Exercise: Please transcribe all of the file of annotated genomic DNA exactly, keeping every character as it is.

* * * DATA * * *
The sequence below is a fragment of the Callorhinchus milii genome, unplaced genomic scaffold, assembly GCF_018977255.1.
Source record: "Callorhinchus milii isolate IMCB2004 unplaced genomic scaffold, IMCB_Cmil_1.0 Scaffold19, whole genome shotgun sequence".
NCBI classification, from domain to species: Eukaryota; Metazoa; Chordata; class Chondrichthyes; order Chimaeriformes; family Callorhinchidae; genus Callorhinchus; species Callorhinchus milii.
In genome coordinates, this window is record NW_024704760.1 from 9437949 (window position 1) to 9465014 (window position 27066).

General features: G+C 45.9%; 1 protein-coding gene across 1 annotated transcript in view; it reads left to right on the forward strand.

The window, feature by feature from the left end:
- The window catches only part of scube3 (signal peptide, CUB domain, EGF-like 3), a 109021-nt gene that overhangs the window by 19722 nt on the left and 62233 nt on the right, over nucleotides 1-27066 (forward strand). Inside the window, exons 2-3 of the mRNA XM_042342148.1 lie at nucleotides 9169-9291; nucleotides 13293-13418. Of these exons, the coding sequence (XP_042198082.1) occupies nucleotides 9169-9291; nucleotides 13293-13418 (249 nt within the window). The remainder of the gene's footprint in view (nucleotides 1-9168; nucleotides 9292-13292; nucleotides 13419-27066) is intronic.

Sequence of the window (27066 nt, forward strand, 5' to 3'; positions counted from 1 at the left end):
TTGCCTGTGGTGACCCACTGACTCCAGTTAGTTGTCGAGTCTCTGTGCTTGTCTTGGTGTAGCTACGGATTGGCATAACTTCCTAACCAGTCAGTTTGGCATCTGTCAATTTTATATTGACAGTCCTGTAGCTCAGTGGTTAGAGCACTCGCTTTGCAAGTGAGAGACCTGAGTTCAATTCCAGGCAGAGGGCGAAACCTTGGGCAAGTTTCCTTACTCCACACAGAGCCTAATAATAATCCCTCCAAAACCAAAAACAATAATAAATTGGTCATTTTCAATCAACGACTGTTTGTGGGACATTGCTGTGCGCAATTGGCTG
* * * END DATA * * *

The sequence below is a fragment of the Callorhinchus milii genome, unplaced genomic scaffold, assembly GCF_018977255.1.
Source record: "Callorhinchus milii isolate IMCB2004 unplaced genomic scaffold, IMCB_Cmil_1.0 Scaffold19, whole genome shotgun sequence".
NCBI classification, from domain to species: Eukaryota; Metazoa; Chordata; class Chondrichthyes; order Chimaeriformes; family Callorhinchidae; genus Callorhinchus; species Callorhinchus milii.
In genome coordinates, this window is record NW_024704760.1 from 9437949 (window position 1) to 9465014 (window position 27066).

General features: G+C 45.9%; 1 protein-coding gene across 1 annotated transcript in view; it reads left to right on the forward strand.

The window, feature by feature from the left end:
- The window catches only part of scube3 (signal peptide, CUB domain, EGF-like 3), a 109021-nt gene that overhangs the window by 19722 nt on the left and 62233 nt on the right, over nucleotides 1-27066 (forward strand). Inside the window, exons 2-3 of the mRNA XM_042342148.1 lie at nucleotides 9169-9291; nucleotides 13293-13418. Of these exons, the coding sequence (XP_042198082.1) occupies nucleotides 9169-9291; nucleotides 13293-13418 (249 nt within the window). The remainder of the gene's footprint in view (nucleotides 1-9168; nucleotides 9292-13292; nucleotides 13419-27066) is intronic.

Sequence of the window (27066 nt, forward strand, 5' to 3'; positions counted from 1 at the left end):
TTGCCTGTGGTGACCCACTGACTCCAGTTAGTTGTCGAGTCTCTGTGCTTGTCTTGGTGTAGCTACGGATTGGCATAACTTCCTAACCAGTCAGTTTGGCATCTGTCAATTTTATATTGACAGTCCTGTAGCTCAGTGGTTAGAGCACTCGCTTTGCAAGTGAGAGACCTGAGTTCAATTCCAGGCAGAGGGCGAAACCTTGGGCAAGTTTCCTTACTCCACACAGAGCCTAATAATAATCCCTCCAAAACCAAAAACAATAATAAATTGGTCATTTTCAATCAACGACTGTTTGTGGGACATTGCTGTGCGCAATTGGCTG